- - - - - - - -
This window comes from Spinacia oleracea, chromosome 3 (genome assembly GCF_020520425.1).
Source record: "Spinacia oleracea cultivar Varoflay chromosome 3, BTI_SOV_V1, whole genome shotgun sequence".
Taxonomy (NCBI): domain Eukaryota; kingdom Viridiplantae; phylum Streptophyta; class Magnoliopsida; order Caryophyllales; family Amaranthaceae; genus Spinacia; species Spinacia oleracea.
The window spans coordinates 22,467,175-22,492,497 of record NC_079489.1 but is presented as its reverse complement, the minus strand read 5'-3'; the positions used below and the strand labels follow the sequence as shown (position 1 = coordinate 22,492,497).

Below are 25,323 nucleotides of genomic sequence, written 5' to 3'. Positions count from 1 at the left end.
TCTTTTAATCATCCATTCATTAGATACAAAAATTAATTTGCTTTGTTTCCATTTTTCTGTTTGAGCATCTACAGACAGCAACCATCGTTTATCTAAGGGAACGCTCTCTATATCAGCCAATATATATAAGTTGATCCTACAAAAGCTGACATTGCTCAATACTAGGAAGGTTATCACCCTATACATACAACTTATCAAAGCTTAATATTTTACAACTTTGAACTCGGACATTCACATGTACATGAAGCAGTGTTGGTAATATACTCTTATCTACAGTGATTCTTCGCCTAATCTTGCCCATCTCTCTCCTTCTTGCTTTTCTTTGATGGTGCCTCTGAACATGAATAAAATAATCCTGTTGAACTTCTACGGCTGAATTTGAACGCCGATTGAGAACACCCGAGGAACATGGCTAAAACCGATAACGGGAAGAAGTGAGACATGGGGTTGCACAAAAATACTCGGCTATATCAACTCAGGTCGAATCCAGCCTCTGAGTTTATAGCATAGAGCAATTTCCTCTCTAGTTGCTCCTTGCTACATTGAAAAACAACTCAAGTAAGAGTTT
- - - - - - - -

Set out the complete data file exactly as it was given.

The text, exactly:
This window comes from Spinacia oleracea, chromosome 3 (genome assembly GCF_020520425.1).
Source record: "Spinacia oleracea cultivar Varoflay chromosome 3, BTI_SOV_V1, whole genome shotgun sequence".
Taxonomy (NCBI): domain Eukaryota; kingdom Viridiplantae; phylum Streptophyta; class Magnoliopsida; order Caryophyllales; family Amaranthaceae; genus Spinacia; species Spinacia oleracea.
The window spans coordinates 22,467,175-22,492,497 of record NC_079489.1 but is presented as its reverse complement, the minus strand read 5'-3'; the positions used below and the strand labels follow the sequence as shown (position 1 = coordinate 22,492,497).

Below are 25,323 nucleotides of genomic sequence, written 5' to 3'. Positions count from 1 at the left end.
TCTTTTAATCATCCATTCATTAGATACAAAAATTAATTTGCTTTGTTTCCATTTTTCTGTTTGAGCATCTACAGACAGCAACCATCGTTTATCTAAGGGAACGCTCTCTATATCAGCCAATATATATAAGTTGATCCTACAAAAGCTGACATTGCTCAATACTAGGAAGGTTATCACCCTATACATACAACTTATCAAAGCTTAATATTTTACAACTTTGAACTCGGACATTCACATGTACATGAAGCAGTGTTGGTAATATACTCTTATCTACAGTGATTCTTCGCCTAATCTTGCCCATCTCTCTCCTTCTTGCTTTTCTTTGATGGTGCCTCTGAACATGAATAAAATAATCCTGTTGAACTTCTACGGCTGAATTTGAACGCCGATTGAGAACACCCGAGGAACATGGCTAAAACCGATAACGGGAAGAAGTGAGACATGGGGTTGCACAAAAATACTCGGCTATATCAACTCAGGTCGAATCCAGCCTCTGAGTTTATAGCATAGAGCAATTTCCTCTCTAGTTGCTCCTTGCTACATTGAAAAACAACTCAAGTAAGAGTTT